Q. As a child I largely complied with my parents’ wishes and there was no question of baiting them ad infinitum as my own children do me. In my day there was still the fear of smacking but, needless to say, my own children, a boy aged nine and a girl aged seven, have never been smacked. They do love each other and usually get on well, except during long journeys, when they fight like cat and dog. Over Easter I arrived at various destinations totally drained from breaking up fights. I am now developing travelphobia in anticipation of long journeys scheduled for the summer holidays. My husband, who has more control over them, will be travelling separately . Do you have any tips for making children behave during these interminable journeys?
A. Simply book seats for the children at one end of the carriage and for yourself at the other. Your children will forget about winding you up because you will be out of sight, yet you can spring into action at the first sign of emergency. The faint insecurity engendered by being surrounded by strangers will ensure that they bond with each other and behave impeccably.
Q. A tiny point of scruple. Charles Glass recently sent me an email inviting me to attend a concert given by his friend Oliver Gilmour. I was one of about 30 people bidden to attend the event and the co-recipients’ addresses were all included in the cc list at the top of the invitation. This gave a salivating insight into Charles’s social world and I took the opportunity of cashing in on it by copying these addresses into my personal contacts file. I am a journalist myself and felt these addresses might be useful at a later date. Did I do wrong?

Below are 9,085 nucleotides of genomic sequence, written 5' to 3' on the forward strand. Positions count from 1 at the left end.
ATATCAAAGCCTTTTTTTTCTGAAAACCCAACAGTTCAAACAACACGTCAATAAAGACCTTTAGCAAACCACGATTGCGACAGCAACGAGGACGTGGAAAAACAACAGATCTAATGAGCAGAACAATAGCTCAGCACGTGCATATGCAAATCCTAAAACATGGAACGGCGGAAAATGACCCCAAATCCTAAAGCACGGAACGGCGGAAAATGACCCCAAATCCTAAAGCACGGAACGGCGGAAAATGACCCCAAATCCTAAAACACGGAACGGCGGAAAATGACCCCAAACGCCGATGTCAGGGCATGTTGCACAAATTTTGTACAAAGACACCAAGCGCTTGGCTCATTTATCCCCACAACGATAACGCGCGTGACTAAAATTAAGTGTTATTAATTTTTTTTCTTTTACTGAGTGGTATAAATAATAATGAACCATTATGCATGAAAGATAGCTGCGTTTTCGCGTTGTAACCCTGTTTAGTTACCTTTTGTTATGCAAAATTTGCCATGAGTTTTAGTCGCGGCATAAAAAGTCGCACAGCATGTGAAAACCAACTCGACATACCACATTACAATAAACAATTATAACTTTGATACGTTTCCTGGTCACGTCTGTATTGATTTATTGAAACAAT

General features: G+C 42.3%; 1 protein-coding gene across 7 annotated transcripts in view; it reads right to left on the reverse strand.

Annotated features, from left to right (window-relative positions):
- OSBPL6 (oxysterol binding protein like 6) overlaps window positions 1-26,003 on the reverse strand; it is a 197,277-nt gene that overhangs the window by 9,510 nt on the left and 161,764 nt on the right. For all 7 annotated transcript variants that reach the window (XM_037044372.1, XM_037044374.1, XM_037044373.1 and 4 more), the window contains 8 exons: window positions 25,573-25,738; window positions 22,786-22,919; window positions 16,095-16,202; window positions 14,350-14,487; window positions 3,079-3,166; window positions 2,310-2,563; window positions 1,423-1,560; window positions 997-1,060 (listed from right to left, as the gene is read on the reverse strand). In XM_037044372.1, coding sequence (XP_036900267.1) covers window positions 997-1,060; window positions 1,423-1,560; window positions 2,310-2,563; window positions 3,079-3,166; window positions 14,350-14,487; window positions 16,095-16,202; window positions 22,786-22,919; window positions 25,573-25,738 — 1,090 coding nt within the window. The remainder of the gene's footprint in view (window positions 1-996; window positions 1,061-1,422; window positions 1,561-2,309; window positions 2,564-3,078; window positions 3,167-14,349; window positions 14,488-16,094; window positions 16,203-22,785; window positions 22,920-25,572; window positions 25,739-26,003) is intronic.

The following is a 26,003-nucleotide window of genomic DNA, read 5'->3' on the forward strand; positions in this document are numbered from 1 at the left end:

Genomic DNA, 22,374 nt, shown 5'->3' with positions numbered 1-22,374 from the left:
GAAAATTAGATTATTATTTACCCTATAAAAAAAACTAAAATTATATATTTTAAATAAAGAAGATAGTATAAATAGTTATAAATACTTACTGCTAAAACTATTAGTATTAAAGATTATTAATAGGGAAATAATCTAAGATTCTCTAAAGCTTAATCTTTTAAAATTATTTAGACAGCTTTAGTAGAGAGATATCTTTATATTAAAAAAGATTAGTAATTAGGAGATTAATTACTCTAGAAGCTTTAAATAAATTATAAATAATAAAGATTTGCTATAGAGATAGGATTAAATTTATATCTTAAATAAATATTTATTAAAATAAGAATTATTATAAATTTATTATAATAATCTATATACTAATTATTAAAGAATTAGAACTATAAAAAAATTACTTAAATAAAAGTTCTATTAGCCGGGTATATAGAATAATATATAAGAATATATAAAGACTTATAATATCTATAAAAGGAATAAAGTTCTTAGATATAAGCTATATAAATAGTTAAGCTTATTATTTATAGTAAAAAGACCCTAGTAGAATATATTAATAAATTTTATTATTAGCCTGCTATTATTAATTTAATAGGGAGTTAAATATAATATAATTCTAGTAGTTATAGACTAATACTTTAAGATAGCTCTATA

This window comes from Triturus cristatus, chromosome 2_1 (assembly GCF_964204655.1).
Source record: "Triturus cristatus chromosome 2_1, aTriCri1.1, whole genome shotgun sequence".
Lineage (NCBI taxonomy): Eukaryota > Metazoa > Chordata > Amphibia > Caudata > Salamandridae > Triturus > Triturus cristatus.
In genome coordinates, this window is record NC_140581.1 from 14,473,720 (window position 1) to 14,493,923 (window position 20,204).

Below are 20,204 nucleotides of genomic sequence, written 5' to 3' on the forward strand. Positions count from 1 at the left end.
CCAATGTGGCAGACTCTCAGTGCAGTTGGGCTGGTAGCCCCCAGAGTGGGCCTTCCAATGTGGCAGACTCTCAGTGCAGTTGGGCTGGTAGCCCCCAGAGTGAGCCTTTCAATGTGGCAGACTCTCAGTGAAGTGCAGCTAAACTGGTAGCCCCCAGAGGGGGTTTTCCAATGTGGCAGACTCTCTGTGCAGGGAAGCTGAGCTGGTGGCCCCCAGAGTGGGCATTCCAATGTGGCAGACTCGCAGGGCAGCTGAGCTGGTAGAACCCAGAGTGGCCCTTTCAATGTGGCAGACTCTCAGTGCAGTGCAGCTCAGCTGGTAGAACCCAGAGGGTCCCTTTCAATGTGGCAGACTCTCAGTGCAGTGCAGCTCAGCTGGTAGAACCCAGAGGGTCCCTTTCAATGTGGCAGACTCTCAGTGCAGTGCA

A. Both you and Charles did wrong. It is an American custom to give everybody your address and telephone number. From early times it was considered unsocial not to do so and goes along with the American habit of not having hedges around your garden, so that everyone can see into your house. But these are not English customs. Charles did wrong to assume that everyone in his tiny world of smarties was so interconnected that they would not mind their email addresses being passed on. It is a matter of viruses apart from anything else.You did wrong in copying down the addresses and must now delete them.
Q. A distinguished journalist whom I have known for several years has kindly used her influence to enable me to become a member of the Groucho Club. Is it now de rigueur for me to reward her for her creative efforts in proposing my acceptability by inviting her to lunch or dinner at the Groucho? My membership coming through has coincided with a period when, for various reasons, we have been seeing a lot less of each other.
A. I assure you that this basic etiquette of clubland is still very much de rigueur. Indeed, I have coincidentally heard from the young lady in question and understand that your oversight has already been the subject of consternation in influential circles. To halt further tongue-wagging, I advise you to issue the invitation at your earliest opportunity.